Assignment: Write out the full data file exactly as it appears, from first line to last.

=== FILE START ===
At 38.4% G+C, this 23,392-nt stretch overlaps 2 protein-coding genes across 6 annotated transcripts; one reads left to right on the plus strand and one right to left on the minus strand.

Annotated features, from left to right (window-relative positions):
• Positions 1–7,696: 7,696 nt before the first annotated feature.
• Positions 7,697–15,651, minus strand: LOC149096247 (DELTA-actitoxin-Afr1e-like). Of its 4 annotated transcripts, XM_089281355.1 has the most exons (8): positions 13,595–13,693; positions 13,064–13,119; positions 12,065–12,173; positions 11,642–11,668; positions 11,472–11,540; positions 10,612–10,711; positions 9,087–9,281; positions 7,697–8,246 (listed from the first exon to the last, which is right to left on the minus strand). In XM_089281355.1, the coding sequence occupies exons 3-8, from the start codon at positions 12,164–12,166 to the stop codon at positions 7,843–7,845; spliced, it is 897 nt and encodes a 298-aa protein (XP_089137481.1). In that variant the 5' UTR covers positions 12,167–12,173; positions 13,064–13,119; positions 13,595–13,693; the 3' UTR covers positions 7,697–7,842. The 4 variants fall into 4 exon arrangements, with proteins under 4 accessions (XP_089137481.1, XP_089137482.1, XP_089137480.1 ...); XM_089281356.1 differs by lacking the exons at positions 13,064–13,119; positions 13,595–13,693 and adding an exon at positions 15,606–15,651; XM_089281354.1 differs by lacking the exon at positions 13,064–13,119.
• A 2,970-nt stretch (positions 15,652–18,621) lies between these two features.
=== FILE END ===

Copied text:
At 38.4% G+C, this 23,392-nt stretch overlaps 2 protein-coding genes across 6 annotated transcripts; one reads left to right on the plus strand and one right to left on the minus strand.

Annotated features, from left to right (window-relative positions):
• Positions 1–7,696: 7,696 nt before the first annotated feature.
• Positions 7,697–15,651, minus strand: LOC149096247 (DELTA-actitoxin-Afr1e-like). Of its 4 annotated transcripts, XM_089281355.1 has the most exons (8): positions 13,595–13,693; positions 13,064–13,119; positions 12,065–12,173; positions 11,642–11,668; positions 11,472–11,540; positions 10,612–10,711; positions 9,087–9,281; positions 7,697–8,246 (listed from the first exon to the last, which is right to left on the minus strand). In XM_089281355.1, the coding sequence occupies exons 3-8, from the start codon at positions 12,164–12,166 to the stop codon at positions 7,843–7,845; spliced, it is 897 nt and encodes a 298-aa protein (XP_089137481.1). In that variant the 5' UTR covers positions 12,167–12,173; positions 13,064–13,119; positions 13,595–13,693; the 3' UTR covers positions 7,697–7,842. The 4 variants fall into 4 exon arrangements, with proteins under 4 accessions (XP_089137481.1, XP_089137482.1, XP_089137480.1 ...); XM_089281356.1 differs by lacking the exons at positions 13,064–13,119; positions 13,595–13,693 and adding an exon at positions 15,606–15,651; XM_089281354.1 differs by lacking the exon at positions 13,064–13,119.
• A 2,970-nt stretch (positions 15,652–18,621) lies between these two features.